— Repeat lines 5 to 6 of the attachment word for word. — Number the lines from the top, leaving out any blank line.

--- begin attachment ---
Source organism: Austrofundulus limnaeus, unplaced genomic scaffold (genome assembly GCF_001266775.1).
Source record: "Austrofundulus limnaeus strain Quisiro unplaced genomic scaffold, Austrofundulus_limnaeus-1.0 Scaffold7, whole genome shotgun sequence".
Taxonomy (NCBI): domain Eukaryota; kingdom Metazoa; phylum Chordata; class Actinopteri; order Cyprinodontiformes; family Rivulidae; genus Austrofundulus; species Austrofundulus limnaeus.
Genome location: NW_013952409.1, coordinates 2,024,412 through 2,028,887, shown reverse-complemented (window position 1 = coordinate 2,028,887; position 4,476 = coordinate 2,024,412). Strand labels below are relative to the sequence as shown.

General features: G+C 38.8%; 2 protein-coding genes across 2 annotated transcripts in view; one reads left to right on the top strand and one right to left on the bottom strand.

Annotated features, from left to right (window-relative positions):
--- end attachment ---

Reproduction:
General features: G+C 38.8%; 2 protein-coding genes across 2 annotated transcripts in view; one reads left to right on the top strand and one right to left on the bottom strand.

Annotated features, from left to right (window-relative positions):